The revolutions that spread across Europe in 1848 were driven by different factors: but once people had seen revolution succeed, the desire for it became a common factor. In most places those revolutions produced only counter-revolution, autocracy and then - after 20 years - the beginnings of industrial development. It is hard to see the revolutions of 2011 ending with a Louis Napoleon, a General Heynau, a Bismarck etc everywhere. Indeed David Cameron's speech in Kuwait indicates that the democratic powers in the world would rather see them end with stable democracy.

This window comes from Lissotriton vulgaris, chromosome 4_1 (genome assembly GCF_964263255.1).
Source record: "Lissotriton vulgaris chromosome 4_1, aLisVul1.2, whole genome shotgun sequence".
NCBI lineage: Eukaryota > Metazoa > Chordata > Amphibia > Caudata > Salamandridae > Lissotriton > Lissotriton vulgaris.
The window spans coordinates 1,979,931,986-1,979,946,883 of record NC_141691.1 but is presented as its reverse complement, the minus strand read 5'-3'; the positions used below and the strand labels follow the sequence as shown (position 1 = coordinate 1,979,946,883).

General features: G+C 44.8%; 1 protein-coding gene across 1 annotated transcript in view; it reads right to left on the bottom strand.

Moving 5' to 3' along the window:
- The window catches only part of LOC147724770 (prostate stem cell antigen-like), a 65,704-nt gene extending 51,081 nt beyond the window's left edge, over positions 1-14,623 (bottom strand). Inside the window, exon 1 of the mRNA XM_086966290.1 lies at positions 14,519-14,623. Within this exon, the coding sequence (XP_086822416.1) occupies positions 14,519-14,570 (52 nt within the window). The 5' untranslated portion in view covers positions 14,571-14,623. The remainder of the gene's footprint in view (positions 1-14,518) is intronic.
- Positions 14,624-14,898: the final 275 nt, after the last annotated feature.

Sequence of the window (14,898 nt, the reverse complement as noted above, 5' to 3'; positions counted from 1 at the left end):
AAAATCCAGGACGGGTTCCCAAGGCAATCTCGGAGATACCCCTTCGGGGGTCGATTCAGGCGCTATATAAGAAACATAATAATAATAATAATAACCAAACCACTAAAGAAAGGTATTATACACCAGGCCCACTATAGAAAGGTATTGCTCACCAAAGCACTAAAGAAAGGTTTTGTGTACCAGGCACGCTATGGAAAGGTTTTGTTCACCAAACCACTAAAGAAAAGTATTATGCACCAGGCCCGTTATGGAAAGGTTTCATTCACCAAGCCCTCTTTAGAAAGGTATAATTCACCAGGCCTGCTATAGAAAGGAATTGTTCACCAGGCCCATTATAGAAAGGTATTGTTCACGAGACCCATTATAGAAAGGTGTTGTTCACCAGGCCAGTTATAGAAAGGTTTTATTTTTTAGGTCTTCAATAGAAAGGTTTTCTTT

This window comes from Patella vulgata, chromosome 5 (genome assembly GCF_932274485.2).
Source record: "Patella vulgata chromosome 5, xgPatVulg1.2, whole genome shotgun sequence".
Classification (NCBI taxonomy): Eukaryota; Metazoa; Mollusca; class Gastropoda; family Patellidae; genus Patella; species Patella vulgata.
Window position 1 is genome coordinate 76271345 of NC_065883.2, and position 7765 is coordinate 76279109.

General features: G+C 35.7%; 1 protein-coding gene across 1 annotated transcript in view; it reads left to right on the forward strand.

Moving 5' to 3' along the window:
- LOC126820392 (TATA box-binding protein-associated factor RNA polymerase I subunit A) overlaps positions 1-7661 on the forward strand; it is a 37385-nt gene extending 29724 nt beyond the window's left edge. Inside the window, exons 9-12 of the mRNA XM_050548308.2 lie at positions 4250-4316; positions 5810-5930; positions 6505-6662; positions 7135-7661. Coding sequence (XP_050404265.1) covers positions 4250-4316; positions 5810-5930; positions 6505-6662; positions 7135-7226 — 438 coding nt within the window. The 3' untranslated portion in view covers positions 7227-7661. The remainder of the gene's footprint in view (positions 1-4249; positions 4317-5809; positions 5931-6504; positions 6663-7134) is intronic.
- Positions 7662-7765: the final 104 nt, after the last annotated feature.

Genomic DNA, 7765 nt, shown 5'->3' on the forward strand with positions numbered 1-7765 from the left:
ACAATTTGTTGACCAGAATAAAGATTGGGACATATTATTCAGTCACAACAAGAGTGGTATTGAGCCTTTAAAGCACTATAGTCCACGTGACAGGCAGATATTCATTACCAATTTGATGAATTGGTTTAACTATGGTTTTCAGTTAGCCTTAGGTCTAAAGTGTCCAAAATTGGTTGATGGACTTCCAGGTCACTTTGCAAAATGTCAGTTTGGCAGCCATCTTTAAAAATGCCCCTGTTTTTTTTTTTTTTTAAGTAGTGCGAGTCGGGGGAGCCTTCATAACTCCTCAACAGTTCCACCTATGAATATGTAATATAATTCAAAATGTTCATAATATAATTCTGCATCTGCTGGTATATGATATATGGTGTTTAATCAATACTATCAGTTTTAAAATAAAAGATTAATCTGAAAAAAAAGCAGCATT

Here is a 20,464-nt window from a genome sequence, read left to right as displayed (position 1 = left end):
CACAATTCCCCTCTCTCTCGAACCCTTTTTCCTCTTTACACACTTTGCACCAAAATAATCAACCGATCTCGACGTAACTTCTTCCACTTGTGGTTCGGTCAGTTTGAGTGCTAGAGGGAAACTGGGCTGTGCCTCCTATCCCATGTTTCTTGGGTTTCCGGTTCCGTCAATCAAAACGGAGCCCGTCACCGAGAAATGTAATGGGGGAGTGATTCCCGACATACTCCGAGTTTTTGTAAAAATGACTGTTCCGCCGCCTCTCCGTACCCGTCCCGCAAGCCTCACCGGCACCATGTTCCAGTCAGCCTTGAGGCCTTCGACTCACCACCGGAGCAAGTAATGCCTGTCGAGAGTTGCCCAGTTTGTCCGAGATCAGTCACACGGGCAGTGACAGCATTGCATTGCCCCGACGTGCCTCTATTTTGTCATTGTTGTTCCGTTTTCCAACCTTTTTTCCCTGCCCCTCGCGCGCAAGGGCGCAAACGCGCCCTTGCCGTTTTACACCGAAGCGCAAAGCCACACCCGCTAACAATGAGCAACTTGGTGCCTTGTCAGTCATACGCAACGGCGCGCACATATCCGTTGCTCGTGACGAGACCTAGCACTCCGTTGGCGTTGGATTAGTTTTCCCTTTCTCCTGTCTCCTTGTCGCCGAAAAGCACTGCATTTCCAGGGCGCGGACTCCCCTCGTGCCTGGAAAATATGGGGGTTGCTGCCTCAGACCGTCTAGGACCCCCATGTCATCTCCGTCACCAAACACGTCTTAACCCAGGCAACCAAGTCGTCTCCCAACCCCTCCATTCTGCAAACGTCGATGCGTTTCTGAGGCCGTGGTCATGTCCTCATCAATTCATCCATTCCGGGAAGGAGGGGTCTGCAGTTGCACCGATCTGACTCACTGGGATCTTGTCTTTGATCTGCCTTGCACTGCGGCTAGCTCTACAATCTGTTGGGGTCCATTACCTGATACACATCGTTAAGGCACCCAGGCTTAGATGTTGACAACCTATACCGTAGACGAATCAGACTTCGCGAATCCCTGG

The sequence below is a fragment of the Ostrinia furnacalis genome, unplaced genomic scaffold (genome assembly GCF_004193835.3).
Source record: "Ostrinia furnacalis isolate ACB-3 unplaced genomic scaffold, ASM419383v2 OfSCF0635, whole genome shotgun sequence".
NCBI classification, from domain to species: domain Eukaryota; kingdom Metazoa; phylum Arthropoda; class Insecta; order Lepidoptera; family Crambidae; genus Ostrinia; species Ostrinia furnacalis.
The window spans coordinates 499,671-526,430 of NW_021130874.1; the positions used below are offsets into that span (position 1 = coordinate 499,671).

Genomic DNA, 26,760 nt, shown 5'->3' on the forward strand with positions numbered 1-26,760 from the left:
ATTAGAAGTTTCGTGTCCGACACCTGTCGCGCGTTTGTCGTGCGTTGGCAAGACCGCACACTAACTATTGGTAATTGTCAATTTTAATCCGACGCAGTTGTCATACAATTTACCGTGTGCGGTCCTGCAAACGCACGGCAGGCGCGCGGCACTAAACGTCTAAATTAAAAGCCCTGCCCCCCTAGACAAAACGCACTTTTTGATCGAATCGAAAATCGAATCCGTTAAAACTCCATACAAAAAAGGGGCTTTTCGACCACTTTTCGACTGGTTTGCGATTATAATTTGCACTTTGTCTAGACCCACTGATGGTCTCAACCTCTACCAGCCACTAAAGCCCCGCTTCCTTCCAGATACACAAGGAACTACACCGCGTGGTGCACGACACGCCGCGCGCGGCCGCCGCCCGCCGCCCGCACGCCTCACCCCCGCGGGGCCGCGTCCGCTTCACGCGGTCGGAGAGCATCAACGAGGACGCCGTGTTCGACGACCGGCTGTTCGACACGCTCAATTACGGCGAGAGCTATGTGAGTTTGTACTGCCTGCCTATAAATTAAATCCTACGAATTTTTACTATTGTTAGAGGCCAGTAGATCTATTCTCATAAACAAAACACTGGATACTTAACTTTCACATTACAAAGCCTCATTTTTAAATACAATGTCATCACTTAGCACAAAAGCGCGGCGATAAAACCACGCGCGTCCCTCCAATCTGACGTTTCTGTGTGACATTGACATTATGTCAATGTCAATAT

But democracy opens the way to economic instability, and to an economic re-balancing of wealth and power. All across the developing world people sense this is possible - and that the actions of their own rulers, even if unconstrained locally, are becoming constrained by the global forces.